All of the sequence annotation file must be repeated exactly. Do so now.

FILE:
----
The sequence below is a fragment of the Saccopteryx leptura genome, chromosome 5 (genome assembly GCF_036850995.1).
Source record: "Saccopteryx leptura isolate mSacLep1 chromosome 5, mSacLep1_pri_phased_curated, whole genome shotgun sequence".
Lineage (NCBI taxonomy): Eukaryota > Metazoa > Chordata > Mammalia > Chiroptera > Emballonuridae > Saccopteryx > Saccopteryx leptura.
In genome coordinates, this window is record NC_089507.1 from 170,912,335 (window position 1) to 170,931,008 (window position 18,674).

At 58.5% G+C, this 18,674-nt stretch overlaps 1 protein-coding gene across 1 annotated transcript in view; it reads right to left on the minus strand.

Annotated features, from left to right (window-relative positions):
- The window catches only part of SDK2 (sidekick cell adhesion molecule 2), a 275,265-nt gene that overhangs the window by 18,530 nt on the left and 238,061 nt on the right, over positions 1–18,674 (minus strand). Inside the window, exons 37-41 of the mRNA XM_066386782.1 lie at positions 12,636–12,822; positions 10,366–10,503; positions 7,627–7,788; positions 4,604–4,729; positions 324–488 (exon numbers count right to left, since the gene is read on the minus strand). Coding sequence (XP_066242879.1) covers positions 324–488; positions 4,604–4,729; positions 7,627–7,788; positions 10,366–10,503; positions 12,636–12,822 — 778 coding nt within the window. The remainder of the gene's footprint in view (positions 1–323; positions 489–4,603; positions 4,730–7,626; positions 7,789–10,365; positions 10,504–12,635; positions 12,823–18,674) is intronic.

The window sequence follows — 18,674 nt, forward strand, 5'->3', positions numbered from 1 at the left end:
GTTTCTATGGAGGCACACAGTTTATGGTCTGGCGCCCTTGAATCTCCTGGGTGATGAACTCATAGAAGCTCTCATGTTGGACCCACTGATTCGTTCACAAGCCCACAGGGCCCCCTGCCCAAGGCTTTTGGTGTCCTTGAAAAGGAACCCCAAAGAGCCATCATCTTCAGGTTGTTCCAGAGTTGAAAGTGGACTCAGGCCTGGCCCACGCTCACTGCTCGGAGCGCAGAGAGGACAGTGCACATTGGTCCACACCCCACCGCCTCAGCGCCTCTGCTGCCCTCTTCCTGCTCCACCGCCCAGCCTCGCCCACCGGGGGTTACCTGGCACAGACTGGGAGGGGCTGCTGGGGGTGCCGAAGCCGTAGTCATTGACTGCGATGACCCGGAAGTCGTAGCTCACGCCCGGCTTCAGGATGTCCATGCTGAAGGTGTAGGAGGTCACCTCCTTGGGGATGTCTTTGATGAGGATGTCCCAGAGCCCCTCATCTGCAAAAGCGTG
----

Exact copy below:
The sequence below is a fragment of the Saccopteryx leptura genome, chromosome 5 (genome assembly GCF_036850995.1).
Source record: "Saccopteryx leptura isolate mSacLep1 chromosome 5, mSacLep1_pri_phased_curated, whole genome shotgun sequence".
Lineage (NCBI taxonomy): Eukaryota > Metazoa > Chordata > Mammalia > Chiroptera > Emballonuridae > Saccopteryx > Saccopteryx leptura.
In genome coordinates, this window is record NC_089507.1 from 170,912,335 (window position 1) to 170,931,008 (window position 18,674).

At 58.5% G+C, this 18,674-nt stretch overlaps 1 protein-coding gene across 1 annotated transcript in view; it reads right to left on the minus strand.

Annotated features, from left to right (window-relative positions):
- The window catches only part of SDK2 (sidekick cell adhesion molecule 2), a 275,265-nt gene that overhangs the window by 18,530 nt on the left and 238,061 nt on the right, over positions 1–18,674 (minus strand). Inside the window, exons 37-41 of the mRNA XM_066386782.1 lie at positions 12,636–12,822; positions 10,366–10,503; positions 7,627–7,788; positions 4,604–4,729; positions 324–488 (exon numbers count right to left, since the gene is read on the minus strand). Coding sequence (XP_066242879.1) covers positions 324–488; positions 4,604–4,729; positions 7,627–7,788; positions 10,366–10,503; positions 12,636–12,822 — 778 coding nt within the window. The remainder of the gene's footprint in view (positions 1–323; positions 489–4,603; positions 4,730–7,626; positions 7,789–10,365; positions 10,504–12,635; positions 12,823–18,674) is intronic.

The window sequence follows — 18,674 nt, forward strand, 5'->3', positions numbered from 1 at the left end:
GTTTCTATGGAGGCACACAGTTTATGGTCTGGCGCCCTTGAATCTCCTGGGTGATGAACTCATAGAAGCTCTCATGTTGGACCCACTGATTCGTTCACAAGCCCACAGGGCCCCCTGCCCAAGGCTTTTGGTGTCCTTGAAAAGGAACCCCAAAGAGCCATCATCTTCAGGTTGTTCCAGAGTTGAAAGTGGACTCAGGCCTGGCCCACGCTCACTGCTCGGAGCGCAGAGAGGACAGTGCACATTGGTCCACACCCCACCGCCTCAGCGCCTCTGCTGCCCTCTTCCTGCTCCACCGCCCAGCCTCGCCCACCGGGGGTTACCTGGCACAGACTGGGAGGGGCTGCTGGGGGTGCCGAAGCCGTAGTCATTGACTGCGATGACCCGGAAGTCGTAGCTCACGCCCGGCTTCAGGATGTCCATGCTGAAGGTGTAGGAGGTCACCTCCTTGGGGATGTCTTTGATGAGGATGTCCCAGAGCCCCTCATCTGCAAAAGCGTG